In English, many things are named after a particular country – but have you ever wondered what those things are called in those countries?
1Linguisticsflexión feminineinflexión feminine(ending) desinencia feminine(ending) inflexión feminine
- One can add inflection to specific words to make the final sentence sound more natural.
- In sentences, inflection for case allows a certain freedom of word order, more or less as in Latin.
- To learn the languages with inversions, it is enough to know the words and their inflections; to learn the French language, we must also retain the word order.
- There are also inflections marking gender, number, and tense.
- A set of verb forms or inflections used to indicate the speaker's attitude toward the factuality or likelihood of the action or condition expressed.
- The fluidity of Polish syntax, due to inflection, makes possible a highly complex structure which, some Polish critics suspect, prevented Sep from attaining a wide readership in his time: he was too difficult.
- Spanish uses word order, rather than noun and pronoun inflection, to encode meaning.
- In many hymns (but not all) we have substituted second person plural pronouns and verbal inflections for second person singular ones, but only where this leaves the poetic and rhyming schemes of the hymns unaltered.
- But what we do in English is shift the subordinate clause verb into preterite inflection (had blue eyes instead of has blue eyes) as if to respect the choice of tense in the main clause.
- There are inflexions for number and tense, the vocabulary is Latin or Germanic for the most part, with all the baggage those words bring with them.
2(intonation)entonación feminineinflexión feminine
- There was absolutely no inflection in his voice.
- The mocking inflexion in Lonnie's voice reminded Loren chillingly of someone else.
- The missing link is the prosody, the patterns of stress, inflection, and intonation in a language.
- Thirty seconds later, I told him I was ‘in trouble’ and needed to get down (with a lot more inflection in my voice than I can write here).
- Radio counts on voice inflection and an interesting speaker
- Through a blend of facial expression, voice inflection, and halting speech, Hagman handles it with authority and believability.
- Furthermore, appealing to the use of a word may capture its direct meaning but leave untouched meanings that manifest themselves in the tone or inflection with which the word is used.
- In such services, both the minister and the congregation routinely use voice rhythm and vocal inflection to convey meaning.
- There was no inflection to her voice as she concluded, ‘You just wait.’
- If you see him live, every word, every inflection, every facial expression, is perfect.
- Sometimes, I hate the lack of inflection in the written word.
- While Caan does a fairly credible job with the accent, voice inflection, and mannerisms, I had a difficult time with his being cast in this role.
- On the other hand, they were superb ‘readers’ of voices, intonation, inflection, fear, evasion, demand.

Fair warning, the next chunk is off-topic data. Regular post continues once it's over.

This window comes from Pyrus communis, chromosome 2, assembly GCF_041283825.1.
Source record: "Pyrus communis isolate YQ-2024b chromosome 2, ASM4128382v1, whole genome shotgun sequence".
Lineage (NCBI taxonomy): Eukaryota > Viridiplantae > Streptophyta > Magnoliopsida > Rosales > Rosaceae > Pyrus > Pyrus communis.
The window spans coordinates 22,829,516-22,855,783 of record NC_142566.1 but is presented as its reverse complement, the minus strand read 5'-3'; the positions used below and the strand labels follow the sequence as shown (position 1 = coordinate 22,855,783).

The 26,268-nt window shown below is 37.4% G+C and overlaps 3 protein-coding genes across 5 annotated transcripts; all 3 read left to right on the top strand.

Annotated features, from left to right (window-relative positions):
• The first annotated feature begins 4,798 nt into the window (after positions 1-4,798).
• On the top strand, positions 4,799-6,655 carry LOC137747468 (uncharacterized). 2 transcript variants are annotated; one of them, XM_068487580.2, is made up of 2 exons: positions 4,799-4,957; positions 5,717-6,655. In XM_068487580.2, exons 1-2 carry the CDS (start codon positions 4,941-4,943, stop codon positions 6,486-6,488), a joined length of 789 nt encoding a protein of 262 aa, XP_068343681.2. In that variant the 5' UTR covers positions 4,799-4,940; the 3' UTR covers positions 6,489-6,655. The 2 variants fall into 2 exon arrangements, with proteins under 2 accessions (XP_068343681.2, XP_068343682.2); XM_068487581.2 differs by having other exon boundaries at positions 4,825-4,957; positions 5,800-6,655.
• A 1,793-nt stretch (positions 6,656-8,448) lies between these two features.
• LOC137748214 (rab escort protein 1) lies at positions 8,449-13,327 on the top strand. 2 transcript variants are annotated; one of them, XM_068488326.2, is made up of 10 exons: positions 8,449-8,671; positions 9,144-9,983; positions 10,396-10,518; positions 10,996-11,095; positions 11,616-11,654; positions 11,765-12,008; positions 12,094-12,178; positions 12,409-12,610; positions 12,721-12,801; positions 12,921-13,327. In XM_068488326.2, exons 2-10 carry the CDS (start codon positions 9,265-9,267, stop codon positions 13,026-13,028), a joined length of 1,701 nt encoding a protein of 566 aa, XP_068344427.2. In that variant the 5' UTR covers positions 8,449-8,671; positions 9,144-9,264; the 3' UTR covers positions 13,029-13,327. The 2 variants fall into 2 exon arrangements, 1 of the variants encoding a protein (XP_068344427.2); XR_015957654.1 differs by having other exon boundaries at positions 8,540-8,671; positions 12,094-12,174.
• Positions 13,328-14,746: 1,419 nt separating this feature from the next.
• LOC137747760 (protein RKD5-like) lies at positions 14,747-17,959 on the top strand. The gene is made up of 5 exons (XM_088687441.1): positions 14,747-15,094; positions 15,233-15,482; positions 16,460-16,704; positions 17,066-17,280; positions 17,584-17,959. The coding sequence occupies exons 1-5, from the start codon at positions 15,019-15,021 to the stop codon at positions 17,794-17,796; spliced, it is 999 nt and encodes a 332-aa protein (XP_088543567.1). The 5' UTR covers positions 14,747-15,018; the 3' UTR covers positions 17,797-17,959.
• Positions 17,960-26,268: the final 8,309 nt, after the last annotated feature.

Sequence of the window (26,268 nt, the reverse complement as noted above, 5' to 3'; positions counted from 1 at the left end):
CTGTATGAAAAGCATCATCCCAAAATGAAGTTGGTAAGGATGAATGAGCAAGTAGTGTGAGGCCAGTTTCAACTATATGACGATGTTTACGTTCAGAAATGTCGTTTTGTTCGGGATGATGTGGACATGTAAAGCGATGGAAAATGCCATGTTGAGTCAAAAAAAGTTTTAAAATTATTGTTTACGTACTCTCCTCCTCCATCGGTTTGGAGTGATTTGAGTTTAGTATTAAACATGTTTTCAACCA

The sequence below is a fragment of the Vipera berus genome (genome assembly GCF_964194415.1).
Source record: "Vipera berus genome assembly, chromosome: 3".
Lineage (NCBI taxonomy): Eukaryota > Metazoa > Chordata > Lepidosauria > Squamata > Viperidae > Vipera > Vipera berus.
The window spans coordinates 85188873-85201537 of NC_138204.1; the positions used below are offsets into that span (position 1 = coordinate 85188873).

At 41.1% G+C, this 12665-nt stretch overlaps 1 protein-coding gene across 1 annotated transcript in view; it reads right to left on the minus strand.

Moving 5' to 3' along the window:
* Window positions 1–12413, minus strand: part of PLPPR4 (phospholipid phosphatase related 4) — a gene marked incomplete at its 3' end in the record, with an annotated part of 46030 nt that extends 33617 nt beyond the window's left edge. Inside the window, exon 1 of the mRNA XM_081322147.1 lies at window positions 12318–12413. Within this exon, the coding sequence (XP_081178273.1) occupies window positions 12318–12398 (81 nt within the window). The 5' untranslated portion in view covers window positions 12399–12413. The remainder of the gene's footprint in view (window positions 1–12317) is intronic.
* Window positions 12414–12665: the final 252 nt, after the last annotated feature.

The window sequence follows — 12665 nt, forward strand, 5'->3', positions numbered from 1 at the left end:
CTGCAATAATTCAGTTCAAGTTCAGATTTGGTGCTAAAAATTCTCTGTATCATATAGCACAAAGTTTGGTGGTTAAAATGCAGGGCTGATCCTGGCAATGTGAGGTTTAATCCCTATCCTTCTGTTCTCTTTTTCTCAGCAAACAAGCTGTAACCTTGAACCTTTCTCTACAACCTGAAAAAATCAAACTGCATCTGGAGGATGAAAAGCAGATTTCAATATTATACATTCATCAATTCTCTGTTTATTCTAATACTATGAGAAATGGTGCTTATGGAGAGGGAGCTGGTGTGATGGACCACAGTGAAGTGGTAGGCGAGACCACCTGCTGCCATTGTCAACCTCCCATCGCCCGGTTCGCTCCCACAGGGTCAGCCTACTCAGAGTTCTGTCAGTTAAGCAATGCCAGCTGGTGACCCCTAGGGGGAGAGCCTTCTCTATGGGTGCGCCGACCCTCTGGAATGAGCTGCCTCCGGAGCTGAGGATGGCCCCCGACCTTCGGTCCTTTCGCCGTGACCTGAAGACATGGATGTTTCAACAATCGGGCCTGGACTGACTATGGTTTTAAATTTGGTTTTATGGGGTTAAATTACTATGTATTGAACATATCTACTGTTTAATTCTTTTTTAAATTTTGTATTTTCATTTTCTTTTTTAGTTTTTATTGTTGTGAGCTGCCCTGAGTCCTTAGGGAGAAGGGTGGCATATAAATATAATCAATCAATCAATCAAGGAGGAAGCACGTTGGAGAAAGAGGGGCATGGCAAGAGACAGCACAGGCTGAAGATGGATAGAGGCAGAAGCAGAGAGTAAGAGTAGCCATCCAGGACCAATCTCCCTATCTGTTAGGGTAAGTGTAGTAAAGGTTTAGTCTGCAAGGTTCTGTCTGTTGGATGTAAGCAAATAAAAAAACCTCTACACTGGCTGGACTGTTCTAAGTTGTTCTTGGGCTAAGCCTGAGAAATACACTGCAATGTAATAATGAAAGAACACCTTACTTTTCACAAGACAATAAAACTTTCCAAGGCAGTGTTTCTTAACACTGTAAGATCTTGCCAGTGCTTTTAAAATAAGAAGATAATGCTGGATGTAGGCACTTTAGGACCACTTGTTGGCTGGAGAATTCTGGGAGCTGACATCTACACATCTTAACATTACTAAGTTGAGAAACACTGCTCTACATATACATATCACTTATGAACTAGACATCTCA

- Of these, there are two: the rising inflection and falling inflection.
- Katherine spoke softly, sometimes hesitantly and sometimes in a rush, with a great deal more emotional inflection than the voice she uses when acting the cool professional.
- There was no inflection in her voice, and no particular emphasis on the title, but I marked the familiar way he addressed her and the formal manner in which she responded.
- Good listening habits involve not only hearing what someone says, but being sensitive to such nonverbal clues as voice inflection, facial expressions, and gestures.
- There is a decided effort and highly noticeable inflection in the words you speak.
- The written interview misses the slow rhythm of Brian's voice and emotional inflection - it is a long read but hopefully worth it…
- One thing hits you quickly: the voice acting is horrendous; the characters seemingly have no voice inflection, which leads to a monotonous game.
- The coordinates of the inflection point for each curve are indicated by the horizontal and vertical lines.
- However, the optimal cluster size depended on the point of inflection of the curve describing the relationship between female mating bias and cluster size.
- But like the point of inflection on a line graph, the first species in any new lineage is only readily apparent after the fact.
- The thresholds for low and high CRI are located at the inflexion points of the curve, embracing about 80% of the genes.
- With the parameters we use, this hysteresis covers a rather small range of velocities and only results in a small inflexion in the force-velocity curve.
English has borrowed many of the following foreign expressions of parting, so you’ve probably encountered some of these ways to say goodbye in other languages.
Many words formed by the addition of the suffix –ster are now obsolete - which ones are due a resurgence?
As their breed names often attest, dogs are a truly international bunch. Let’s take a look at 12 different dog breed names and their backstories.